British Airways will consider cutting Heathrow flights if proposed increases in charges are implemented, the boss of the airline’s parent company has claimed.
IAG chief executive Luis Gallego said the west London airport’s fees are already among the highest in the world and are becoming “more and more expensive”.
In October, the UK's Civil Aviation Authority (CAA) announced a plan to raise the cap on the airport’s average charge per passenger by up to 76%, from the current level of £19.60 (€23.35) to between £24.50 and £34.40.
Mr Gallego said Heathrow gives the UK’s aviation sector a “major advantage”, but warned that “we need to attract demand to stay competitive”.
He told the Airlines 2021 conference in Westminster: “The reality is that more than 40% of the people who use Heathrow are connecting passengers.
“They are simply passing through on their way to other destinations and could easily go by other, more competitive hubs.
“Hiking charges will not help. It will not attract demand – it will have the opposite effect.
“If the rise in landing charges goes ahead, I know IAG will not be alone in reconsidering our airlines’ use of Heathrow.”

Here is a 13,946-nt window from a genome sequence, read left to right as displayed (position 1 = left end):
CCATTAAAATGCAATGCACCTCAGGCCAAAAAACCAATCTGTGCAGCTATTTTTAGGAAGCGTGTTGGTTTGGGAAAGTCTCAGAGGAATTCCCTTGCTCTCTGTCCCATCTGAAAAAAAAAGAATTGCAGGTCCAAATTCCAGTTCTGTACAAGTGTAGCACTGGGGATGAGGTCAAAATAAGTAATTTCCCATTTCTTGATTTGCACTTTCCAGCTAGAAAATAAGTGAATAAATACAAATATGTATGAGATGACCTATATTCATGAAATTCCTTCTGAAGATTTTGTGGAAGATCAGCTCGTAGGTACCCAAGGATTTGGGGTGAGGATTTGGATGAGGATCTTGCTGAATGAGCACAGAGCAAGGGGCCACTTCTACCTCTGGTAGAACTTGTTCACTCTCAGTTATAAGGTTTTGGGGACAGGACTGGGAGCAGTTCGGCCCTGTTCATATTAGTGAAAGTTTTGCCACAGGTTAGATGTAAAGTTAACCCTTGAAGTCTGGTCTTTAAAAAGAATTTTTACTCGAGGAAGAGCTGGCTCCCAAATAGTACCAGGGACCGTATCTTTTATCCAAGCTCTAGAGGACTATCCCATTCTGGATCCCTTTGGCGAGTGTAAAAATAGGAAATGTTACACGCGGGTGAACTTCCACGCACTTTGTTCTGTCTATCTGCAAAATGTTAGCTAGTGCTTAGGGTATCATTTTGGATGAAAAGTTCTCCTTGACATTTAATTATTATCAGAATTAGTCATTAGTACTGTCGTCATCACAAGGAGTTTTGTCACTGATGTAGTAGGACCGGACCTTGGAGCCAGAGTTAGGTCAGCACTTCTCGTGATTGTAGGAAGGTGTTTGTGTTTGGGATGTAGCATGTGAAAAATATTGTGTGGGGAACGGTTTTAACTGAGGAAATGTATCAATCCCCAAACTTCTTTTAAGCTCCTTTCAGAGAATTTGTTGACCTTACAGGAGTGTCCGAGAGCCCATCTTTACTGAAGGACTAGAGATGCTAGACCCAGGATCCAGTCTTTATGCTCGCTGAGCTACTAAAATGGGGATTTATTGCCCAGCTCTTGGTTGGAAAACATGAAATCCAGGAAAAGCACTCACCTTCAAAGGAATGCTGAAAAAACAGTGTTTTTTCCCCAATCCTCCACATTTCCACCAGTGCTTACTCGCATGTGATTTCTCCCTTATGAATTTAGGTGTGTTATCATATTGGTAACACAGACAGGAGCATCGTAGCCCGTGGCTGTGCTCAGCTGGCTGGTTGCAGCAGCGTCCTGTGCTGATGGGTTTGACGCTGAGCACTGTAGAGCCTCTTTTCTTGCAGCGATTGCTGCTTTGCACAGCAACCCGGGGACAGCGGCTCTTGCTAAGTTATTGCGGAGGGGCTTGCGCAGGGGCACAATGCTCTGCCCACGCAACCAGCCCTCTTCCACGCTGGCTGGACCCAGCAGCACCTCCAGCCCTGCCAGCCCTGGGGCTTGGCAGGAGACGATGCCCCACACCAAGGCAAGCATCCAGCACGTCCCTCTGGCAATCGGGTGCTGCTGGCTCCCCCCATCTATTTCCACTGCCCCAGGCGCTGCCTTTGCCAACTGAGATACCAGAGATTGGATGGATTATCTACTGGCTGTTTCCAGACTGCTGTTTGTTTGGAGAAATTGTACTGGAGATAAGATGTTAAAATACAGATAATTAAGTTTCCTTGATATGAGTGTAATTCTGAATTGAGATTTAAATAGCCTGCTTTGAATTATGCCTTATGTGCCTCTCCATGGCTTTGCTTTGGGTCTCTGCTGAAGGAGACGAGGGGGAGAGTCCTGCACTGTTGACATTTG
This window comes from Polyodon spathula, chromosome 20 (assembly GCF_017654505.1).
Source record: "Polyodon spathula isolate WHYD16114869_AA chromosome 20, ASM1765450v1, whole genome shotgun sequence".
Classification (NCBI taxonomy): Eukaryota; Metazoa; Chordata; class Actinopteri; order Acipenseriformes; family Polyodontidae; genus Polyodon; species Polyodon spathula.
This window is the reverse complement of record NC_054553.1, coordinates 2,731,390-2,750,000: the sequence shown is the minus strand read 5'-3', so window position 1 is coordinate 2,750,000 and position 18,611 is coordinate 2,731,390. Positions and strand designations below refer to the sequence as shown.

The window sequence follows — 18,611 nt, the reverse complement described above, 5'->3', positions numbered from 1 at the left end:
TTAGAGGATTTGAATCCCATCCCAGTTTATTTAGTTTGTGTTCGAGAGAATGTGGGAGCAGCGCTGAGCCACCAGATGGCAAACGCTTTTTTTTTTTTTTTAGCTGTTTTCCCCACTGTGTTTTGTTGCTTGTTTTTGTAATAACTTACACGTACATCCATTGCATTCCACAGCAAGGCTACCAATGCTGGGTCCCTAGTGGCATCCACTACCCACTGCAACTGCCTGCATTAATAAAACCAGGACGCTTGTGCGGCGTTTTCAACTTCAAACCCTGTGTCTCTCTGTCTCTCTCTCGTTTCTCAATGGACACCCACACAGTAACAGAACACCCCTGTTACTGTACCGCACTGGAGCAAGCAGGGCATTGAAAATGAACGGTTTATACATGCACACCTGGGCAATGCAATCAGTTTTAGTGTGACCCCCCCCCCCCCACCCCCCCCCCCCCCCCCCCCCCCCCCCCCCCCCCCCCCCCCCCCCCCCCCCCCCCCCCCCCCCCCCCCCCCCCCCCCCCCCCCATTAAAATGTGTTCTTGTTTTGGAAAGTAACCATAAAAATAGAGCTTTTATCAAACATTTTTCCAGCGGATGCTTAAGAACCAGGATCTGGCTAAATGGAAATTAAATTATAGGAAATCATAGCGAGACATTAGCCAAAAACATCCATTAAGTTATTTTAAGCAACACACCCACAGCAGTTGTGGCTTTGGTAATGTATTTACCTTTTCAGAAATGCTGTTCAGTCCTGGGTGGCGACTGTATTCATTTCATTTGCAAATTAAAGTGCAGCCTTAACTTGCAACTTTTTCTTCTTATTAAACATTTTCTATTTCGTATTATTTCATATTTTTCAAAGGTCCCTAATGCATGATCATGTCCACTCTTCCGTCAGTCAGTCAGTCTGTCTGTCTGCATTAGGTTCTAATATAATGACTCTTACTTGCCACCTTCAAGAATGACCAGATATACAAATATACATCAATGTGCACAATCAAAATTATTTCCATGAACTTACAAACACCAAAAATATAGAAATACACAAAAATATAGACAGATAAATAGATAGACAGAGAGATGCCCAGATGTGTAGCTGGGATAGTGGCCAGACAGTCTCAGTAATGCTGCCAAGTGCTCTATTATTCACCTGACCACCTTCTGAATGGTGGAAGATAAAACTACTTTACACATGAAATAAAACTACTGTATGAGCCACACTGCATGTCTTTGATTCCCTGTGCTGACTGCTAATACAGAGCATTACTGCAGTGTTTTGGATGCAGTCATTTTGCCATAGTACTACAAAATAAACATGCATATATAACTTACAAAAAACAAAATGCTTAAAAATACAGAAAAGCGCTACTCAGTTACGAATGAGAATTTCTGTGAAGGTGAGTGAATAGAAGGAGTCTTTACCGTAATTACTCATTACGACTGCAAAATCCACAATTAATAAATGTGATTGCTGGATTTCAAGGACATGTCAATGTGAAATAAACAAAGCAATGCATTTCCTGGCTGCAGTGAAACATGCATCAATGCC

Speaking at the same event, Tim Alderslade, chief executive of trade body Airlines UK, warned that the level of Heathrow’s fees threatens the viability of its expansion project.
He said: “Their inability to keep their charges under control will be the death of runway three.”
— Airlines UK (@airlines_UK) November 22, 2021
Under the CAA’s proposals, Heathrow’s exact charge will depend on factors such as passenger demand and commercial revenue, with prices higher if the airport continues to struggle in those areas.
The range is planned to come in effect from summer 2022, with an interim cap of £30 being introduced on January 1st.
Charges are paid by airlines but are generally passed on to passengers in air fares.
Heathrow had called for the cap to range from £32 to £43 for the five-year period being consulted on.
The airport said last month that its losses from the Covid-19 pandemic had hit £3.4 billion.
Passenger numbers in October were 56% down on pre-pandemic levels.